LANGLEY—For the third year in a row, church-goers in the Fraser Valley have stepped out onto the streets to show First Nations people they are serious about reconciliation.
“There’s a need for repentance,” said Anglican pastor Paul Guiton, one of about 100 people who participated in a 35-kilometre Walk for Reconciliation May 25-27.
The walk began with an opening ceremony in Fort Langley and ended at the site of the nearest residential school, the ruins of St. Mary’s at Fraser River Heritage Park in Mission.
“The way that that repentance plays out, for now, is the willingness to put yourself out and to be uncomfortable. The walk is very symbolic of being uncomfortable, I can tell you! Your feet hurt at the end of it,” said Guiton.
This was the third time this Walk for Reconciliation was held in the Fraser Valley, a response to one of the 94 calls to action from the Truth and Reconciliation Commission.
“There is a movement towards reconciliation coming out from the recommendations of the TRC,” said Guiton. “The people that I see doing the most work in that area are the Indigenous people. That’s not right. It’s the settlers that need to be educated.”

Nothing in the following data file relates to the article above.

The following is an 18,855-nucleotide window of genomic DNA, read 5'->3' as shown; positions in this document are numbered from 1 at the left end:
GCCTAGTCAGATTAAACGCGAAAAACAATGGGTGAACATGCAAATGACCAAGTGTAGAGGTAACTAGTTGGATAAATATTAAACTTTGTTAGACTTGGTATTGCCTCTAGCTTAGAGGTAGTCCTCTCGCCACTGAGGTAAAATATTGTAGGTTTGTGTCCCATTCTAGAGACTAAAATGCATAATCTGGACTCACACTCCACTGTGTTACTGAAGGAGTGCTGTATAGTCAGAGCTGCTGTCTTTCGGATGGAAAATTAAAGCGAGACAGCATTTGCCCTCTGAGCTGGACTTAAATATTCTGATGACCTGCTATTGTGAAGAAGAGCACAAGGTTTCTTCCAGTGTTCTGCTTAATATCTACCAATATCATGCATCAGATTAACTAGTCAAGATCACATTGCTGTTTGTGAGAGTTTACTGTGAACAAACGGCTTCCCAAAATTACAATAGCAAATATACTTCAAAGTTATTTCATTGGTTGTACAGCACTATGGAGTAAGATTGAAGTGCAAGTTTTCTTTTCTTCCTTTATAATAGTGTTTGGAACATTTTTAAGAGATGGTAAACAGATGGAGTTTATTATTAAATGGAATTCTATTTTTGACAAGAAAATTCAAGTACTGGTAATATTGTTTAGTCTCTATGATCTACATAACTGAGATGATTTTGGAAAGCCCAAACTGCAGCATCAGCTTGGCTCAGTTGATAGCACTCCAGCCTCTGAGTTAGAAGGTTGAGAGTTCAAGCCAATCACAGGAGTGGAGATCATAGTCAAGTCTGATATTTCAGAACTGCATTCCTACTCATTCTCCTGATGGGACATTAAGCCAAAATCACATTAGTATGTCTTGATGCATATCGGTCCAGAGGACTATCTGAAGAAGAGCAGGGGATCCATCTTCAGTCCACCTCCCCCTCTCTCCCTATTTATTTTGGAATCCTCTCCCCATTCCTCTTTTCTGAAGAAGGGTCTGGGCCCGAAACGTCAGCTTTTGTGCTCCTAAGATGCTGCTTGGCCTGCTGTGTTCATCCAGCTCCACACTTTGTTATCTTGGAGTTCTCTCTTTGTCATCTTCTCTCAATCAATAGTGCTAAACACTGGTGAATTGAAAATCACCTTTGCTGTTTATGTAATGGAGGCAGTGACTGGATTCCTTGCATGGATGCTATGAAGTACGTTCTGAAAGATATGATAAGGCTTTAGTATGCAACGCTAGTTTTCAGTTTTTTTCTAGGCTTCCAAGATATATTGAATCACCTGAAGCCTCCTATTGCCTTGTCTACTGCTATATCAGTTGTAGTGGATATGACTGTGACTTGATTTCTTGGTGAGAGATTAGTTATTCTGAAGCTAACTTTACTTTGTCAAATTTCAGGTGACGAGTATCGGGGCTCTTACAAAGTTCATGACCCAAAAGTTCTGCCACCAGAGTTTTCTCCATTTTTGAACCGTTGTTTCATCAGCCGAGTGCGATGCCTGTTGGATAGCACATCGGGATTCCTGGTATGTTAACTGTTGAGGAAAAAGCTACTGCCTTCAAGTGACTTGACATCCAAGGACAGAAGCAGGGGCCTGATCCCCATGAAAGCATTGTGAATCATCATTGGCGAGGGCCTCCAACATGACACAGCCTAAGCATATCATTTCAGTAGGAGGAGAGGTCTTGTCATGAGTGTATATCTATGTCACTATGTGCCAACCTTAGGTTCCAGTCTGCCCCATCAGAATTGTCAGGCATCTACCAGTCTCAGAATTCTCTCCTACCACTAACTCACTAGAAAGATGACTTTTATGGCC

He said part of the walk had to be skipped because of Fraser River flooding, but in past years attendees have walked all or part of the 35-kilometre stretch – whatever their abilities and schedules would allow.
Guiton said it was important for him to wear his clerical collar.
“For some people, that’s a little bit strange and there’s a concern that it ends up victimizing those who suffered at the hands of the church,” he said.
“The reason I do it is to remind myself is that I am a part of, and as a priest a representative of, an organization which was largely responsible for some of the residential schools and was certainly complicit in operating them. It’s a recognition that the organization I’m proud to belong to can also make awful mistakes. There’s a huge sense of humility that goes with that.”
The walk was sponsored by Anglican, Christian Reformed, Mennonite, and United churches in Langley, but all were welcome to attend. Among them was Squamish First Nations member and Catholic Deacon Rennie Nahanee.
“This walk is probably the best way to start to show the Indigenous people in the Fraser Valley that people do care,” said Deacon Nahanee.
He was moved by the testimonies of two residential school survivors from the Katzie First Nation who spoke during the closing ceremony in Mission.
“I know it’s hard for people who have been abused to find reconciliation,” he said. “But, you know they survived and have families and grandchildren. I’m very happy for them, that they have survived” and had the courage to speak, he said.
He hopes to hear more stories of hope and healing, of “finding a normal life, whatever that may be,” among residential school survivors.
He also hopes more Catholics will participate in reconciliation efforts like this one in the future.
“I think we should support our brothers and sisters and the work they are doing for reconciliation,” he said. “I think a little more Catholic representation showing some ecumenical brotherhood would have been good.”
This event is distinct from Vancouver’s Walk for Reconciliation in 2017, which attracted thousands of people to Strathcona Park.